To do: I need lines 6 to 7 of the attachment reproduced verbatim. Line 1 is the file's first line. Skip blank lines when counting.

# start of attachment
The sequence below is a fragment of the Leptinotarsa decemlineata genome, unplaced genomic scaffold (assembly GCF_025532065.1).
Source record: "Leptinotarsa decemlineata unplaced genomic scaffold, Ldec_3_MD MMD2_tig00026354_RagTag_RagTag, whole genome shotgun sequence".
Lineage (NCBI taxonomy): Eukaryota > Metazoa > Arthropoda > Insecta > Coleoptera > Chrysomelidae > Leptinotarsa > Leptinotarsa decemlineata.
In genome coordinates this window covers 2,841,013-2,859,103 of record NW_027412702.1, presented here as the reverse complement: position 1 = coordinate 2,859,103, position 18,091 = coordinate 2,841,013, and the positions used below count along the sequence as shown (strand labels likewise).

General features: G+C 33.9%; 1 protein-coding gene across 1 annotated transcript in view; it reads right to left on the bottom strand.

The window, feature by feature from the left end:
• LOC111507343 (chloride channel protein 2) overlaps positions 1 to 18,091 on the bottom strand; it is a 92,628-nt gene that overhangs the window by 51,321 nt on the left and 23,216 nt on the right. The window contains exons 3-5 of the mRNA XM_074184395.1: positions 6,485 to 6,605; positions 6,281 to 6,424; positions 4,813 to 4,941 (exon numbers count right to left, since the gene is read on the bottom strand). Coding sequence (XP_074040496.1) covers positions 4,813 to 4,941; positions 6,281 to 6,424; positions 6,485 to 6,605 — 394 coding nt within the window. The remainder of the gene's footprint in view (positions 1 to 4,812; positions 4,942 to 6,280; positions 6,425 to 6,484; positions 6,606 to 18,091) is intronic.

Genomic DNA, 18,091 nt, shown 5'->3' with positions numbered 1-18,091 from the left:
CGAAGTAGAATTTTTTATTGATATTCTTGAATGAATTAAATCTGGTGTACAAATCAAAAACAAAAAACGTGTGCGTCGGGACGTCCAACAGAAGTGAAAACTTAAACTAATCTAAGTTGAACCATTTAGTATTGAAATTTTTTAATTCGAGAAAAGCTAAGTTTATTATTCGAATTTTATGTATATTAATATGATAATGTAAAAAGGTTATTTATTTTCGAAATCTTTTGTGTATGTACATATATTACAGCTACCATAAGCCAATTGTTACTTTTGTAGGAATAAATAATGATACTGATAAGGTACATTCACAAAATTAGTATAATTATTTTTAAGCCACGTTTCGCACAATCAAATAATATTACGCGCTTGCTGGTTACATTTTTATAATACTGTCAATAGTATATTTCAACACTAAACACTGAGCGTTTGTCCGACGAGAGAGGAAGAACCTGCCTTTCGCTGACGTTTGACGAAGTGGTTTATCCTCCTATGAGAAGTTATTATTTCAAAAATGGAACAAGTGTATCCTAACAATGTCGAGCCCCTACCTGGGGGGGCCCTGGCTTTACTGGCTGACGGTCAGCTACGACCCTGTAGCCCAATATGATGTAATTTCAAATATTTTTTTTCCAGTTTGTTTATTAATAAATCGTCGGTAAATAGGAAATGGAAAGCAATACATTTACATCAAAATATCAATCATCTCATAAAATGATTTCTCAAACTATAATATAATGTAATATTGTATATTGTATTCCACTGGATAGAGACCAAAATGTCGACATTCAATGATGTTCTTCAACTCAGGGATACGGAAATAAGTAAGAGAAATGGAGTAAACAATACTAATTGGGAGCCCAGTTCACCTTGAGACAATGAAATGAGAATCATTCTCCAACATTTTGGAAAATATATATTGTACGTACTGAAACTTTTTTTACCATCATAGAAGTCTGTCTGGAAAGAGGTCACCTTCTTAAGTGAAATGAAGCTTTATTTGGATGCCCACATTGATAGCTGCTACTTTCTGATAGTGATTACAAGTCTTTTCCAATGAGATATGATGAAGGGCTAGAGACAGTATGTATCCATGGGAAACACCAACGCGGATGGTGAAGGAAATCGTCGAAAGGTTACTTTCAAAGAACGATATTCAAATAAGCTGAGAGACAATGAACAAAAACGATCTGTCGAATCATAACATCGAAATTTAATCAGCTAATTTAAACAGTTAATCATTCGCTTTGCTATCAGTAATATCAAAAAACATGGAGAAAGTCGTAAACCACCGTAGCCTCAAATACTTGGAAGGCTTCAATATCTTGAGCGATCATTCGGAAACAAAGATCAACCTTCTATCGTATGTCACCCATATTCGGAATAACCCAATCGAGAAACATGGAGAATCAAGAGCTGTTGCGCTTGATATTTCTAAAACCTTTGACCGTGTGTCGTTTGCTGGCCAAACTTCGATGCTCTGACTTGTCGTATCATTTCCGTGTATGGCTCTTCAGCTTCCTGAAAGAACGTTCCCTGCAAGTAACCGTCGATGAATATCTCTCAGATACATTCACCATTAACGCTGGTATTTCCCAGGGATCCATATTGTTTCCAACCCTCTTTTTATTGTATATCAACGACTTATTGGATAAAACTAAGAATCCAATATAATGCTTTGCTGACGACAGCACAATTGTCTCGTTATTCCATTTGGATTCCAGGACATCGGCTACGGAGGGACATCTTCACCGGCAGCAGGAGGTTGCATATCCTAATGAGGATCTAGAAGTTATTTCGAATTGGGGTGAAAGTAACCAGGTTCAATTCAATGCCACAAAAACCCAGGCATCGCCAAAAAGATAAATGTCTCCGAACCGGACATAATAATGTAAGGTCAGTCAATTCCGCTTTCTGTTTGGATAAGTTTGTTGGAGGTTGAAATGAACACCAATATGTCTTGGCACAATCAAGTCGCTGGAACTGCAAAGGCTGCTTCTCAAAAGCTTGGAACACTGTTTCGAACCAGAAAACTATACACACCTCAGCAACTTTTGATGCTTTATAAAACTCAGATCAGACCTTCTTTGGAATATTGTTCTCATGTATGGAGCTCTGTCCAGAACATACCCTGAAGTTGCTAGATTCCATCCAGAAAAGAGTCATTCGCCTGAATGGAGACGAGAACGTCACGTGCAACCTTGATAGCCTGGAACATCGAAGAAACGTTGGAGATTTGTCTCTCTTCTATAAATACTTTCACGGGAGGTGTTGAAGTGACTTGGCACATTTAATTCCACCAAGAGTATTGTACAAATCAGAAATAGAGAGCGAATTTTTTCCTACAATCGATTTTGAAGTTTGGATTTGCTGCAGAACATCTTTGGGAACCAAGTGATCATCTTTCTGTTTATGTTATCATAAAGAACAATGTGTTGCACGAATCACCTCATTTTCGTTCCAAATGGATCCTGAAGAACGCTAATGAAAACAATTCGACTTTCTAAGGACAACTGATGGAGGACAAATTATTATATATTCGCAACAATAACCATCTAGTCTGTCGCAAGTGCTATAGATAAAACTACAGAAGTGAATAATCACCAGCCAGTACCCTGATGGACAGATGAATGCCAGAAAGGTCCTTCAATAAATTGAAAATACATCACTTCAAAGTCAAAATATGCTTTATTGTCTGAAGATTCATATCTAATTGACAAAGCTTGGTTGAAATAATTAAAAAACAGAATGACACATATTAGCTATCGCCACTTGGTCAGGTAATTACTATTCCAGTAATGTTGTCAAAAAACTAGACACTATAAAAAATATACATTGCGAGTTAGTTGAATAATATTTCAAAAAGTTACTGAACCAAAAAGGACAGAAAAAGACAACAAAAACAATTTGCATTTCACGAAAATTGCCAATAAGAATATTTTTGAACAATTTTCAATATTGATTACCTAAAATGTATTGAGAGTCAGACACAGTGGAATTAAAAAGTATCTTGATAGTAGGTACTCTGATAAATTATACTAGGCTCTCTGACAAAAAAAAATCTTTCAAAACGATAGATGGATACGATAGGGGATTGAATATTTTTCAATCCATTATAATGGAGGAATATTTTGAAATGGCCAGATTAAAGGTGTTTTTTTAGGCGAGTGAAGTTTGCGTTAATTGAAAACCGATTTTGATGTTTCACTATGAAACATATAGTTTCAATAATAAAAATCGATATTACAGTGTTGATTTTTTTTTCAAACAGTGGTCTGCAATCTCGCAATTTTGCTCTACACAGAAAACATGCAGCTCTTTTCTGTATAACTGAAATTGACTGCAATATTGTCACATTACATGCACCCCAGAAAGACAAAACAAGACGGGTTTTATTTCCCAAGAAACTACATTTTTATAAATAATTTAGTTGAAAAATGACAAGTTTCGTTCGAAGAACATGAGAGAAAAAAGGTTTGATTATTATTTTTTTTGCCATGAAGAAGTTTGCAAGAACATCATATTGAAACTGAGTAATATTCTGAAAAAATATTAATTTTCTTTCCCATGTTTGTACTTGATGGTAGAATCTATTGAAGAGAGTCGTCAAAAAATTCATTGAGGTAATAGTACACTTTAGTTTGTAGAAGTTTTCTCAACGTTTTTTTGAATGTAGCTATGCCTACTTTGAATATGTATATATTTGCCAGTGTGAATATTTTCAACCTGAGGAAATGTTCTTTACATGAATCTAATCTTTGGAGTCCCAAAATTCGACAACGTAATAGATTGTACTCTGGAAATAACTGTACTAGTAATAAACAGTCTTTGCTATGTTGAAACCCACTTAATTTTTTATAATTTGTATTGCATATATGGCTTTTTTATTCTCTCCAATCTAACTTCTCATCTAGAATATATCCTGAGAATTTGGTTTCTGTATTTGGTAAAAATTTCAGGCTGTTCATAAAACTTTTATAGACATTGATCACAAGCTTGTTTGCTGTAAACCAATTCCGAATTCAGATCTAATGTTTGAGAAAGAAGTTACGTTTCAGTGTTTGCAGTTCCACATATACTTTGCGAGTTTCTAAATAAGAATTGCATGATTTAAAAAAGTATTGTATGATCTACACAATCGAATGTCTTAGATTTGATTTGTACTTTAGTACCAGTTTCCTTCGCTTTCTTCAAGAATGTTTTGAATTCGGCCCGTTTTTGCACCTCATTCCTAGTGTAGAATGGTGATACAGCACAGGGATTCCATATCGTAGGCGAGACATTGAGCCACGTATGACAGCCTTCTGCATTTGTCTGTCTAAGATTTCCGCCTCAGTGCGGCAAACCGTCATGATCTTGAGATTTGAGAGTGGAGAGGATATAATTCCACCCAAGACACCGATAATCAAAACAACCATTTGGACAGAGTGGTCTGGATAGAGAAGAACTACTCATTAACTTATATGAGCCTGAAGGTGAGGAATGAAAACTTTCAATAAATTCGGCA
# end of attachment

The window, feature by feature from the left end:
• LOC111507343 (chloride channel protein 2) overlaps positions 1 to 18,091 on the bottom strand; it is a 92,628-nt gene that overhangs the window by 51,321 nt on the left and 23,216 nt on the right. The window contains exons 3-5 of the mRNA XM_074184395.1: positions 6,485 to 6,605; positions 6,281 to 6,424; positions 4,813 to 4,941 (exon numbers count right to left, since the gene is read on the bottom strand). Coding sequence (XP_074040496.1) covers positions 4,813 to 4,941; positions 6,281 to 6,424; positions 6,485 to 6,605 — 394 coding nt within the window. The remainder of the gene's footprint in view (positions 1 to 4,812; positions 4,942 to 6,280; positions 6,425 to 6,484; positions 6,606 to 18,091) is intronic.